Author Archives: Cognitive Behavior Therapy News | Beck Institute Blog

About Cognitive Behavior Therapy News | Beck Institute Blog

Beck Institute for Cognitive Behavior Therapy is a non-profit organization founded in 1994 as an outgrowth of Dr. Aaron T. Beck’s original Center for Cognitive Therapy at the University of Pennsylvania. Today Beck Institute is an international training and resource center for health and mental health professionals, educators, and students worldwide. In addition to offering training programs at our Philadelphia location, we help create or improve cognitive behavior therapy programs at universities, hospitals, community mental health centers, health systems, and other institutions. Beck Institute also provides clinical mental health services and consultations and promotes research in the field.

Acceptance-Oriented CBT with Highly Distressed Rheumatic Disease Patients

CBT studyOBJECTIVE: To examine the potential effectiveness of a multimodal rehabilitation program including an acceptance-oriented cognitive-behavioral therapy for highly distressed patients with rheumatic diseases.

METHODS: An observational study employing a one-group pre-post test design (N=25). The primary outcome was psychological distress. Secondary outcomes were quality of life, illness acceptance, and coping flexibility. Group pre-to-post and pre-to-12 months follow-up treatment changes were evaluated by paired-samples t-tests and Cohen’s effect sizes (d). Individual changes were evaluated by the reliable change index (RCI) and clinically significant change (CSC) parameters.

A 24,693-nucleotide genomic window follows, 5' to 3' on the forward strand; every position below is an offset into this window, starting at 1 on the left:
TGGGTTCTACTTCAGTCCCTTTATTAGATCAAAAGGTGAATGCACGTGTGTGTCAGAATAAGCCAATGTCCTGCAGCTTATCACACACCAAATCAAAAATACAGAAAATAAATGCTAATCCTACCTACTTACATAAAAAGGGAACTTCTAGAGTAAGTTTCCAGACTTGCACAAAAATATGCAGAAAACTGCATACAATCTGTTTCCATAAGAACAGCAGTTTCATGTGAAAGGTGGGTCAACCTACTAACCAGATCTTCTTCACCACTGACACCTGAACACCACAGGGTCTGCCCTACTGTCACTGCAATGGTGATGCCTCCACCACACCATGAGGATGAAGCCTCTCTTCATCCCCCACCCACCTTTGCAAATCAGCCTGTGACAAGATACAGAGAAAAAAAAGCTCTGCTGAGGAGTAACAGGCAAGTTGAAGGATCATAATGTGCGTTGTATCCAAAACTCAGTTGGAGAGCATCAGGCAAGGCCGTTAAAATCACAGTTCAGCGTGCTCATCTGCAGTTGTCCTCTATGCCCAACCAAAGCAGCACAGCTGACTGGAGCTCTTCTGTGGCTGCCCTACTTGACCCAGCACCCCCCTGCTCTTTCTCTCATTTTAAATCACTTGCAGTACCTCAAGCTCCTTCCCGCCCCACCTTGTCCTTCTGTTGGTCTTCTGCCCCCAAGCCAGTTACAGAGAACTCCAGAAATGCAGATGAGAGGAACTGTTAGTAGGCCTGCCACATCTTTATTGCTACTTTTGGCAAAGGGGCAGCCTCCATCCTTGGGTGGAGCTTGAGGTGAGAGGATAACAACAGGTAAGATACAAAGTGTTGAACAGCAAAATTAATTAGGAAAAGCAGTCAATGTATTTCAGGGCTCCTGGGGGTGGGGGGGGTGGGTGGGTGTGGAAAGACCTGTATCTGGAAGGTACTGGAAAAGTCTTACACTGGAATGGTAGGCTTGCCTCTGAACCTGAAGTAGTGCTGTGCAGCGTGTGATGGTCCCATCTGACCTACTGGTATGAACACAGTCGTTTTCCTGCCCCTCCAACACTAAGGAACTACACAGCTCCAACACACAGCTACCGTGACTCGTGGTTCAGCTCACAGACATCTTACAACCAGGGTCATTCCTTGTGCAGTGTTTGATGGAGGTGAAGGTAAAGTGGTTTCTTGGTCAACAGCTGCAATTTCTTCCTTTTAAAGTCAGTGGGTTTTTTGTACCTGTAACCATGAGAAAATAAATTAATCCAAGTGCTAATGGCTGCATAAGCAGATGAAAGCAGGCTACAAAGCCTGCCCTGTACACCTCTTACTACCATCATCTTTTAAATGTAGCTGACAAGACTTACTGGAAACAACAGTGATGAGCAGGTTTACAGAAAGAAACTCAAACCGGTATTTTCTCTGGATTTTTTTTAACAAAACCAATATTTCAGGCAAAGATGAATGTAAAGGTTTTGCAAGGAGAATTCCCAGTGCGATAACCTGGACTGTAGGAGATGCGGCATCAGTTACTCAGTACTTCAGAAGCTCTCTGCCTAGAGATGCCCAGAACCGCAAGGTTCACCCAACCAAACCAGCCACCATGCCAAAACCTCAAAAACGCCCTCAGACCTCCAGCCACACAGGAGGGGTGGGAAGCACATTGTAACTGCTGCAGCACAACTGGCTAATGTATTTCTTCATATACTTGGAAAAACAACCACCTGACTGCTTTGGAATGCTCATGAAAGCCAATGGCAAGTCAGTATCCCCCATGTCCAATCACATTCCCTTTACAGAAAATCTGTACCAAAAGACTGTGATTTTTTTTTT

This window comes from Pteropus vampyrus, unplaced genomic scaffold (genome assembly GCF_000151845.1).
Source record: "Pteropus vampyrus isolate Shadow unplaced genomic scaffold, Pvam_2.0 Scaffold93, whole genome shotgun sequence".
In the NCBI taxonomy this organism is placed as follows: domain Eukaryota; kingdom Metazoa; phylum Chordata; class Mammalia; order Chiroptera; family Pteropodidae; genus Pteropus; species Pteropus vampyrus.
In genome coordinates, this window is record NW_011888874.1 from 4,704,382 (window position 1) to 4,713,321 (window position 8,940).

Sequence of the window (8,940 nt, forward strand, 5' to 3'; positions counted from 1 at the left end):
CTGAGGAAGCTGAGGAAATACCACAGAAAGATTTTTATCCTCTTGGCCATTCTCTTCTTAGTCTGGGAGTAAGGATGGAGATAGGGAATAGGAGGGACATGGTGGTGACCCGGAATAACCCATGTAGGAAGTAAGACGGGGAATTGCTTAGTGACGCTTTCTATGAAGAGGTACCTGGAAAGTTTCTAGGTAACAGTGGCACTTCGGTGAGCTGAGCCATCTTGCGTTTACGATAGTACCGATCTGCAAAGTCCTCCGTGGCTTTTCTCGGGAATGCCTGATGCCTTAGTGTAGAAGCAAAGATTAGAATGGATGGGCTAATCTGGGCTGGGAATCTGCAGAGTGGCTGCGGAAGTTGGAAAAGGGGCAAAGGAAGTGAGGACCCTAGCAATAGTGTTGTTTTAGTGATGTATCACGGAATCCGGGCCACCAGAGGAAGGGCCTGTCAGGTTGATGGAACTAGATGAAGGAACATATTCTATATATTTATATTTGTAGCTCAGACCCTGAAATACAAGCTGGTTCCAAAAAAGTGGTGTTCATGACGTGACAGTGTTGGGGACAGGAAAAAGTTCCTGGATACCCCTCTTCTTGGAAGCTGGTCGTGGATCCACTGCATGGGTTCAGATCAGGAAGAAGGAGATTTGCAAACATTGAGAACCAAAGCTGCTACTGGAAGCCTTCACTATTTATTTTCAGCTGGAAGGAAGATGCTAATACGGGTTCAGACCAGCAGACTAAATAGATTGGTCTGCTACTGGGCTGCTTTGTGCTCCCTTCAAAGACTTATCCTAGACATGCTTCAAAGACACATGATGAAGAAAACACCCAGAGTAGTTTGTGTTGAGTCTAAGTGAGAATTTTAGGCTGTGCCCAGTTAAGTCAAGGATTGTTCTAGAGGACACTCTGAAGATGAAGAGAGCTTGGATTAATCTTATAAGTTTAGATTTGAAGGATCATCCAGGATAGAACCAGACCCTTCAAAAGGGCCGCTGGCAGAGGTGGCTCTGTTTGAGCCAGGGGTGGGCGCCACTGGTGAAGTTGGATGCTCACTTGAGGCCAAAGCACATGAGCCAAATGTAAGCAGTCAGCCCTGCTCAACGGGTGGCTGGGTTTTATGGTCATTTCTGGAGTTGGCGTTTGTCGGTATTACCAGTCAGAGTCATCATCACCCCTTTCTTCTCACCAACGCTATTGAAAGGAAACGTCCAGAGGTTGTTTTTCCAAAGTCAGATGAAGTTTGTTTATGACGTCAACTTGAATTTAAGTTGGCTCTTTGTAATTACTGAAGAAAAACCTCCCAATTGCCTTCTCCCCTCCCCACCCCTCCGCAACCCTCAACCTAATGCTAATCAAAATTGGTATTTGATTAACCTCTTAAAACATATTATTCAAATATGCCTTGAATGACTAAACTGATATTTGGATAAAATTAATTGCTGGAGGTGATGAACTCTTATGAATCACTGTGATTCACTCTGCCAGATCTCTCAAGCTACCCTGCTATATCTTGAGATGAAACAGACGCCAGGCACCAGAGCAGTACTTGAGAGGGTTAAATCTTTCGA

RESULTS: Significant effects were found post-treatment and maintained at 12 months in psychological distress (d>0.80), illness acceptance (d=1.48) and the SF-36 subscales role physical, vitality, and mental health (d ? 0.65). No significant effects were found for coping flexibility and the SF-36 subscales physical functioning, bodily pain, social functioning, and role emotional. Both a reliable (RCI) and clinically significant (CSC) improvement was observed for almost half of the highly distressed patients.

CONCLUSION: The patients enrolled in the multimodal rehabilitation program showed improved psychological health status from pre to post-treatment.

PRACTICE IMPLICATIONS: A randomized clinical trial is needed to confirm or refute the added value of an acceptance-oriented

Vriezekolk, J. E., Eijsbouts, A. M., van, L. W. G., Beenackers, H., Geenen, R., & van, . E. C. H. (2013). An acceptance-oriented cognitive-behavioral therapy in multimodal rehabilitation: a pre-post test evaluation in highly distressed patients with rheumatic diseases. Patient Education and Counseling, 91, 3, 357-63.

Internet-based CBT for Depression

A 12-month follow-up of a randomized controlled trial

CBT study

BACKGROUND: In this study we investigated whether an Internet-based computerized cognitive behavioral therapy (iCBT) program can decrease the risk of DSM-IV-TR major depressive episodes (MDE) during a 12-month follow-up of a randomized controlled trial of Japanese workers.